I hold the restroom door closed while Pat Blank pretends to use the urinal. He unzips his fly, untangles his penis, and presents his 61-year-old circumcision scar and the new foreskin he's stretched for himself.

Let me back up.


Blank befriended me at the Ninth International Symposium on Circumcision, Genital Integrity, and Human Rights. Part academic conference, part anticircumcision rally, this year's symposium is in Seattle, running August 24–26, home to the national organization Doctors Opposing Circumcision.

DOC's executive director is local attorney John Geisheker. He's busted his balls bringing the event to the University of Washington. He had help from Marilyn Milos, who 20 years ago started the National Organization of Circumcision Information Resource Centers (NOCIRC), which has copresented all nine symposiums. At the first one in Anaheim, they laid out the principles of "intactivism," primarily: "...the inherent right of all human beings to an intact body... the foreskin, clitoris, and labia are normal, functional body parts... anyone practicing genital mutilation is violating Article V of the United Nations Universal Declaration of Human Rights... [against torture and cruel and inhuman treatment]."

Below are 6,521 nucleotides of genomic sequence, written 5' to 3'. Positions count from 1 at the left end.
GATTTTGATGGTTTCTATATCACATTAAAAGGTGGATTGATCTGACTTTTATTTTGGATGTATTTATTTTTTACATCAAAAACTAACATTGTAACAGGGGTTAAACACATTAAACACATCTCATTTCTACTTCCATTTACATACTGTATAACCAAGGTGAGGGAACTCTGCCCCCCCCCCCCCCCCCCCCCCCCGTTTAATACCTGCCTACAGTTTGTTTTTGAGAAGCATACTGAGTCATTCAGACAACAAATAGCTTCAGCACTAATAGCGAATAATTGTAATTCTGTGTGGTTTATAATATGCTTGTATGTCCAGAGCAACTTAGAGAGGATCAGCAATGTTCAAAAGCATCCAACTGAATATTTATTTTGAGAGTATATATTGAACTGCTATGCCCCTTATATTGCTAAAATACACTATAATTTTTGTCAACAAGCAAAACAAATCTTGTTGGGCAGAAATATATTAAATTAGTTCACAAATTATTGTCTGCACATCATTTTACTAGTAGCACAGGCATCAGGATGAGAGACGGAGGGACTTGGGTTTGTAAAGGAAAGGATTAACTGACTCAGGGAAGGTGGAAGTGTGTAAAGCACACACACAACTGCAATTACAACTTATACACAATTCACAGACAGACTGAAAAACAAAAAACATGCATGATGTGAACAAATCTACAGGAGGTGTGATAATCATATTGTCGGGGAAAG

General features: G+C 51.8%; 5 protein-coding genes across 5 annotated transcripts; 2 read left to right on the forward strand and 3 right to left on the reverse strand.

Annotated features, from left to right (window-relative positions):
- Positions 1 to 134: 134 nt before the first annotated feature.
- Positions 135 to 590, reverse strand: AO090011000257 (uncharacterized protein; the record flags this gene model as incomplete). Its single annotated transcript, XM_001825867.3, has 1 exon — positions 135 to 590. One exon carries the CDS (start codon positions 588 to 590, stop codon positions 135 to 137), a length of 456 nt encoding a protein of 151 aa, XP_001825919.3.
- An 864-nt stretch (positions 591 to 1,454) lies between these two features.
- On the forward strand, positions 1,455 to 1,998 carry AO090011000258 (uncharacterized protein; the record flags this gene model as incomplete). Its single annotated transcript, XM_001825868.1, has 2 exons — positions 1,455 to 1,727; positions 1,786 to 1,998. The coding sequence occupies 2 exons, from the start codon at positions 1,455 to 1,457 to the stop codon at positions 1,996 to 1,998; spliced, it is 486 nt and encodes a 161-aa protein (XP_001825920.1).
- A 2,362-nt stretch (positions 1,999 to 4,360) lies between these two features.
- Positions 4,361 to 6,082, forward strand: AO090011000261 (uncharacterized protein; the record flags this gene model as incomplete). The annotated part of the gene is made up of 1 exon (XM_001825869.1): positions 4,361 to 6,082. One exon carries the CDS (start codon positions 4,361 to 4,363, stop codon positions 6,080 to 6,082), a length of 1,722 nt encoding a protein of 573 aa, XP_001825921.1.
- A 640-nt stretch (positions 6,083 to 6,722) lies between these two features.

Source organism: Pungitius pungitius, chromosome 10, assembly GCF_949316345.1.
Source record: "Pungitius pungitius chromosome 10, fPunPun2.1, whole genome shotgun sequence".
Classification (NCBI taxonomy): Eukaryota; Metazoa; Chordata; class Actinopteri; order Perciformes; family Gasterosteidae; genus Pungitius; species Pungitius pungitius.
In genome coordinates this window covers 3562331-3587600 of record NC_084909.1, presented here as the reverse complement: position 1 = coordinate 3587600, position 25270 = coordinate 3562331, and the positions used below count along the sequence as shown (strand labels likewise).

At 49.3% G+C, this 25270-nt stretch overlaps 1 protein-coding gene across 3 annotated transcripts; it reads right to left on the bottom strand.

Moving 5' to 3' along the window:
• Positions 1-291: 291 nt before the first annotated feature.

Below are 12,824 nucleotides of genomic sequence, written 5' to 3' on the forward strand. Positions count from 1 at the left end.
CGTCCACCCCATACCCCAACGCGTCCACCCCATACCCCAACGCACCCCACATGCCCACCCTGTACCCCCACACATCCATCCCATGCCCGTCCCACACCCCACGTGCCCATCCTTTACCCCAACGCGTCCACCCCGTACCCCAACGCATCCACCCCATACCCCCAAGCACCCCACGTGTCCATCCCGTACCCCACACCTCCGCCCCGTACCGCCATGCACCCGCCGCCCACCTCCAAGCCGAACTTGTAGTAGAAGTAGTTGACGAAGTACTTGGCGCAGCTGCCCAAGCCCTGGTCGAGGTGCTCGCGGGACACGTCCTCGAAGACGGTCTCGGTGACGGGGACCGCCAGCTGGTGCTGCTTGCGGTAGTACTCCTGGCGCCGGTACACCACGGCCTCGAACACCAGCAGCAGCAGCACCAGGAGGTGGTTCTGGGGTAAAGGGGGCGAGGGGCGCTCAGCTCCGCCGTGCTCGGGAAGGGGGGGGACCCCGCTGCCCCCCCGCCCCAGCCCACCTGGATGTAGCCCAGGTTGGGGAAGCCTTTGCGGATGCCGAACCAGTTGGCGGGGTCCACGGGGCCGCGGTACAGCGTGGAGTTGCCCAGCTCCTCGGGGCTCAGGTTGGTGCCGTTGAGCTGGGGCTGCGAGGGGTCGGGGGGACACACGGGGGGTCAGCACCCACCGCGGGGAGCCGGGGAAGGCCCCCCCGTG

The International AIDS Conference was held a week earlier in Toronto, where Bill Clinton voiced support for controversial HIV research involving circumcision. The report claimed that men with foreskins are 60 percent more likely to contract HIV than circumcised men. In reaction, a petition is circulating around the symposium entreating the Bill & Melinda Gates Foundation to pursue a vaccine instead of "embroiling Third World citizens as test subjects in a giant experiment that has already proved a failure in the U.S."